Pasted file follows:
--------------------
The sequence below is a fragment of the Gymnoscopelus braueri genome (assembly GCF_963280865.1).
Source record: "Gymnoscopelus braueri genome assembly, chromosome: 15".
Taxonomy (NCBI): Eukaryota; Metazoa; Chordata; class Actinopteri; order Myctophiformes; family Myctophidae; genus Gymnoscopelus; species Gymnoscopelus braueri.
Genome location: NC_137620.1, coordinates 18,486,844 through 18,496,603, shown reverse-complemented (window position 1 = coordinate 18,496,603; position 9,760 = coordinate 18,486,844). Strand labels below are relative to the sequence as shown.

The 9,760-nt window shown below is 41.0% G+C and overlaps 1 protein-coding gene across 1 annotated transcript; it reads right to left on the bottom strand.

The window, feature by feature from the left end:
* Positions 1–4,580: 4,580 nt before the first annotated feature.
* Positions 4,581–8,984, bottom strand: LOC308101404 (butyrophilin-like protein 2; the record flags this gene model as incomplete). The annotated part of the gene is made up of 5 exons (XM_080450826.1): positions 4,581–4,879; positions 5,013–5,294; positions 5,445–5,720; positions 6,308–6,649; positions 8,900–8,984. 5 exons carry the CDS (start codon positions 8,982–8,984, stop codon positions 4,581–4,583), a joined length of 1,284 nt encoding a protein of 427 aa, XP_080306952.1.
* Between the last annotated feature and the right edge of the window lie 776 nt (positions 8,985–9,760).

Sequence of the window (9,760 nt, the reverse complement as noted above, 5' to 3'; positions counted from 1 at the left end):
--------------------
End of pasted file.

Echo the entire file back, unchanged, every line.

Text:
The sequence below is a fragment of the Gymnoscopelus braueri genome (assembly GCF_963280865.1).
Source record: "Gymnoscopelus braueri genome assembly, chromosome: 15".
Taxonomy (NCBI): Eukaryota; Metazoa; Chordata; class Actinopteri; order Myctophiformes; family Myctophidae; genus Gymnoscopelus; species Gymnoscopelus braueri.
Genome location: NC_137620.1, coordinates 18,486,844 through 18,496,603, shown reverse-complemented (window position 1 = coordinate 18,496,603; position 9,760 = coordinate 18,486,844). Strand labels below are relative to the sequence as shown.

The 9,760-nt window shown below is 41.0% G+C and overlaps 1 protein-coding gene across 1 annotated transcript; it reads right to left on the bottom strand.

The window, feature by feature from the left end:
* Positions 1–4,580: 4,580 nt before the first annotated feature.
* Positions 4,581–8,984, bottom strand: LOC308101404 (butyrophilin-like protein 2; the record flags this gene model as incomplete). The annotated part of the gene is made up of 5 exons (XM_080450826.1): positions 4,581–4,879; positions 5,013–5,294; positions 5,445–5,720; positions 6,308–6,649; positions 8,900–8,984. 5 exons carry the CDS (start codon positions 8,982–8,984, stop codon positions 4,581–4,583), a joined length of 1,284 nt encoding a protein of 427 aa, XP_080306952.1.
* Between the last annotated feature and the right edge of the window lie 776 nt (positions 8,985–9,760).

Sequence of the window (9,760 nt, the reverse complement as noted above, 5' to 3'; positions counted from 1 at the left end):